'Meet the Press' Host Tim Russert Dies Suddenly

NBC News Washington Bureau Chief Was 58

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NEW YORK (AdAge.com) -- Tim Russert, who worked for Gov. Mario Cuomo and Sen. Daniel Patrick Moynihan before becoming one of the nation's best-known political journalists, has died of an apparent heart attack at age 58, according to NBC News, for which he has worked since 1984.
Tim Russert
Tim Russert Credit: NBC

Mr. Russert apparently collapsed while at work at NBC News' Washington, D.C., facility, according to former NBC News anchor Tom Brokaw, who announced the news on air Friday afternoon. MSNBC.com reported that he was recording voiceovers for Sunday's "Meet the Press" program when he collapsed, the network said. He had also recently finished a Q&A, Russert on Politics, posted to MSNBC.com this afternoon.

He and his family had recently returned from Italy, where they celebrated the graduation of Mr. Russert's son, Luke, from Boston College, MSNBC.com reported.

NBC Universal reaction
"We have lost a beloved member of our NBC Universal family and the news world has lost one of its finest," said Jeff Zucker, CEO, NBC Universal in a statement. "The enormity of this loss cannot be overstated."

"This is a loss for the entire nation. Everyone at NBC News is in shock and absolutely devastated. He was our respected colleague, mentor, and dear friend. Words can not express our heartbreak," said Steve Capus, president, NBC News in that same statement.

Jeff Immelt, Chairman-CEO, General Electric, said in a statement, "Everyone at GE and at NBC Universal is devastated by the loss of our colleague and friend Tim Russert. Tim was a giant in journalism and a face and a voice that America trusted. He earned that trust through hard work, love of his profession and, above all, through his enduring honesty and integrity. And most importantly, Tim was a wonderful human being who valued family and friends over all. We will miss him greatly. My sincerest sympathies go out to Tim's family and to the many people whose lives he touched."

Washington stunned
Official Washington reacted with shock and disbelief at the his death. As Washington bureau chief of NBC News and host of the premier Sunday-morning network talk show, Mr. Russert was closely watched in the Capitol. Despite always-tough questioning, a guest spot on the program was about the highest honor politicians could hope for in network TV, and they fought for a spot.

"Laura and I are deeply saddened," said President George W. Bush in a statement. "Those of us who knew and worked with Tim, his many friends and the millions of Americans who loyally followed his career on air will all miss him. As the longest-serving host of the longest-running program in the history of TV, he was an institution in both news and politics for more than two decades. He was always well-informed and thorough in his interviews and he was as gregarious off the set as he was prepared on it."

"I am very saddened by Tim Russert's sudden death," said GOP presidential candidate Sen. John McCain. "Cindy and I extend our thoughts and prayers to the Russert family as they cope with this shocking loss and remember the life and legacy of a loving father, husband and the pre-eminent political journalist of his generation. He was truly a great American who loved his family, his friends, his Buffalo Bills, and everything about politics and America. He was just a terrific guy. I was proud to call him a friend, and in the coming days, we will pay tribute to a life whose contributions to us all will long endure."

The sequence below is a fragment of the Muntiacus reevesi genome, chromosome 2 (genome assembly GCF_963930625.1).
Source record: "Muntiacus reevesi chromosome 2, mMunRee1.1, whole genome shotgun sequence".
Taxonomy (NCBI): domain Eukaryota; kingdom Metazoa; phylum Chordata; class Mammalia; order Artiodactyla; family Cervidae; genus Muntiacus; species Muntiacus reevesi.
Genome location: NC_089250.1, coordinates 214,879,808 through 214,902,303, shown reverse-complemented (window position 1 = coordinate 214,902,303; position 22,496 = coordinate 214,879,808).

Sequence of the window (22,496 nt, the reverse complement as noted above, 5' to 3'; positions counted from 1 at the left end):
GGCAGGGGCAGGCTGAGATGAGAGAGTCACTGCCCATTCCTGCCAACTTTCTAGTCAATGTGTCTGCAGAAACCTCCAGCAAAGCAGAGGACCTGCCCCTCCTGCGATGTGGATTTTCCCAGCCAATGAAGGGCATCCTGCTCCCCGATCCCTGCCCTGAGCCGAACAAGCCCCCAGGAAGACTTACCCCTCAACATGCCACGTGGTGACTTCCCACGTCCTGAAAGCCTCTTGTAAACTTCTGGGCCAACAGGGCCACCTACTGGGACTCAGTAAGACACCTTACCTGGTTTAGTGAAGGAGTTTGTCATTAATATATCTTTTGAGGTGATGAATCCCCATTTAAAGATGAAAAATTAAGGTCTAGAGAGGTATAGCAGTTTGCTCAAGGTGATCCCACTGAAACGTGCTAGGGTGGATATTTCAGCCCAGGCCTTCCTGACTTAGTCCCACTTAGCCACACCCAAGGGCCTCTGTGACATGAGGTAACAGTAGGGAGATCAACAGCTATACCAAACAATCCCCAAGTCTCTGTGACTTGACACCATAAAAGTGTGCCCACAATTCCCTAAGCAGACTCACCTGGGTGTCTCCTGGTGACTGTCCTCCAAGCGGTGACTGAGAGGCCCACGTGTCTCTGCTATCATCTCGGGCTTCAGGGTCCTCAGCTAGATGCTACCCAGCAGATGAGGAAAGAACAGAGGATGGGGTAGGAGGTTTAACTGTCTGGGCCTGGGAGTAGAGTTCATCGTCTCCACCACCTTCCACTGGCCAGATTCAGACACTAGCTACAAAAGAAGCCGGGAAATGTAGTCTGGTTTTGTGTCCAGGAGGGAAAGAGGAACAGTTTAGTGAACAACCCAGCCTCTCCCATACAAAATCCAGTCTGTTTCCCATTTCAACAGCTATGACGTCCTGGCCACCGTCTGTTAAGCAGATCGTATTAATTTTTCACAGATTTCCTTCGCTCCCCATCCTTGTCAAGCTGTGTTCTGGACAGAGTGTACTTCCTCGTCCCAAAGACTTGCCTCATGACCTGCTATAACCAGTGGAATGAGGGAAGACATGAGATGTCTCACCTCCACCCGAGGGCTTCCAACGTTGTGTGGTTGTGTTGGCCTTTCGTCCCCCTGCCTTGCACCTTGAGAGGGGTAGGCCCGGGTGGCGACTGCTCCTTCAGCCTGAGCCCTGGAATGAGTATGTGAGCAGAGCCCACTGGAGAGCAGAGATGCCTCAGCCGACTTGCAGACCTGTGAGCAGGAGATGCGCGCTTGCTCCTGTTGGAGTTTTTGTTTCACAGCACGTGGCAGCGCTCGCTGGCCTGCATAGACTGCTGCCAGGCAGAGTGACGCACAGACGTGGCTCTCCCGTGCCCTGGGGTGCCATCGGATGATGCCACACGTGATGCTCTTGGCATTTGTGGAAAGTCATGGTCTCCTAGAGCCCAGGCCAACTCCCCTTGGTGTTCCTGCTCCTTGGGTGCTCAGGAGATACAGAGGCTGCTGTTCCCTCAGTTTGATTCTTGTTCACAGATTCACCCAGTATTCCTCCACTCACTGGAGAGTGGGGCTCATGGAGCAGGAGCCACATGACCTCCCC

Senate Majority Leader Harry Reid (D-Nev.) recalled Mr. Russert as "a warm and gracious family man with a great zest for life and an unsurpassed passion for his work. His rise from working-class roots to become a well-respected leader in political journalism is an inspiration to many. Tim asked the tough questions the right way and was the best in the business at keeping his interview subjects honest," he said.

Earned peers' respect
National Association of Broadcasters president-CEO David K. Rehr called Mr. Russert "one of the most trusted and credible journalists in the history of broadcast news, delivering balanced and authoritative political reporting to millions of viewers. The broadcast community has lost a reporter who epitomized excellence, and we mourn NBC and the Russert family's loss. Our Sunday mornings will never be the same."

Soon after joining NBC News, Mr. Russert supervised live broadcasts of the "Today" show from Rome, negotiating and arranging an appearance by Pope John Paul II. He took the helm of "Meet the Press," NBC's Sunday-morning news program, in 1991. He also served as senior VP and Washington bureau chief of NBC News.

But it is his role as the face of "Meet the Press" for which he was best known. The Sunday-morning program, currently in its 60th year, is the longest-running program on TV, according to NBC. In addition to "Meet the Press," he had his own weekly MSNBC interview show, "The Tim Russert Show."

"Meet the Press" brought in around $70.7 million in advertising in 2007, up from about $69.7 million in 2006 and $65.8 million in advertising in 2005. The program's top sponsors last year included Boeing, NBC parent General Electric, Xerox, UBS, AT&T and Toyota Motor, according to TNS Media Intelligence data.

Roots in New York state
Mr. Russert was born in Buffalo, N.Y., on May 7, 1950. He was a graduate of Canisius High School, John Carroll University and the Cleveland-Marshall College of Law. He was admitted to the bar in both New York and the District of Columbia. In addition to his son, Luke, he is survived by his wife, Vanity Fair writer Maureen Orth, and his father, Tim Russert, known as "Big Russ" and the subject of his autobiography, "Big Russ and Me, Father and Son: Lessons of Life."
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